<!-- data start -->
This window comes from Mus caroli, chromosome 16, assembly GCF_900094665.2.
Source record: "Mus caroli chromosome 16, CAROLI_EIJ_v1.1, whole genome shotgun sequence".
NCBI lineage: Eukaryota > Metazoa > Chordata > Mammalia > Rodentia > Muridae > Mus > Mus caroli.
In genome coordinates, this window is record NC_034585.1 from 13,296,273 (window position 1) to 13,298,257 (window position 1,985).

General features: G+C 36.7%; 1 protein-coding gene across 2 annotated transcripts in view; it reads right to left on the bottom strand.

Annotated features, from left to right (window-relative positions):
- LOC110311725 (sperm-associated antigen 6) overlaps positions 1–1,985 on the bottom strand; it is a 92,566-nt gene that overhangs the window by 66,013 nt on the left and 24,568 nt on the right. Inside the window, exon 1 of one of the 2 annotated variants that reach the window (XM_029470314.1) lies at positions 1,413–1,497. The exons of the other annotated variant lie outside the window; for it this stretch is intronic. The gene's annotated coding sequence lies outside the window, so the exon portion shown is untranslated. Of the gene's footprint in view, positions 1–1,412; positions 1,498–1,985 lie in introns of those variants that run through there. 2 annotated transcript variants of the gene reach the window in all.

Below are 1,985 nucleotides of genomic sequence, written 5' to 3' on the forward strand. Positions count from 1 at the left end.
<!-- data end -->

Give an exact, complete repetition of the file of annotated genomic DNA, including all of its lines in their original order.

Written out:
This window comes from Mus caroli, chromosome 16, assembly GCF_900094665.2.
Source record: "Mus caroli chromosome 16, CAROLI_EIJ_v1.1, whole genome shotgun sequence".
NCBI lineage: Eukaryota > Metazoa > Chordata > Mammalia > Rodentia > Muridae > Mus > Mus caroli.
In genome coordinates, this window is record NC_034585.1 from 13,296,273 (window position 1) to 13,298,257 (window position 1,985).

General features: G+C 36.7%; 1 protein-coding gene across 2 annotated transcripts in view; it reads right to left on the bottom strand.

Annotated features, from left to right (window-relative positions):
- LOC110311725 (sperm-associated antigen 6) overlaps positions 1–1,985 on the bottom strand; it is a 92,566-nt gene that overhangs the window by 66,013 nt on the left and 24,568 nt on the right. Inside the window, exon 1 of one of the 2 annotated variants that reach the window (XM_029470314.1) lies at positions 1,413–1,497. The exons of the other annotated variant lie outside the window; for it this stretch is intronic. The gene's annotated coding sequence lies outside the window, so the exon portion shown is untranslated. Of the gene's footprint in view, positions 1–1,412; positions 1,498–1,985 lie in introns of those variants that run through there. 2 annotated transcript variants of the gene reach the window in all.

Below are 1,985 nucleotides of genomic sequence, written 5' to 3' on the forward strand. Positions count from 1 at the left end.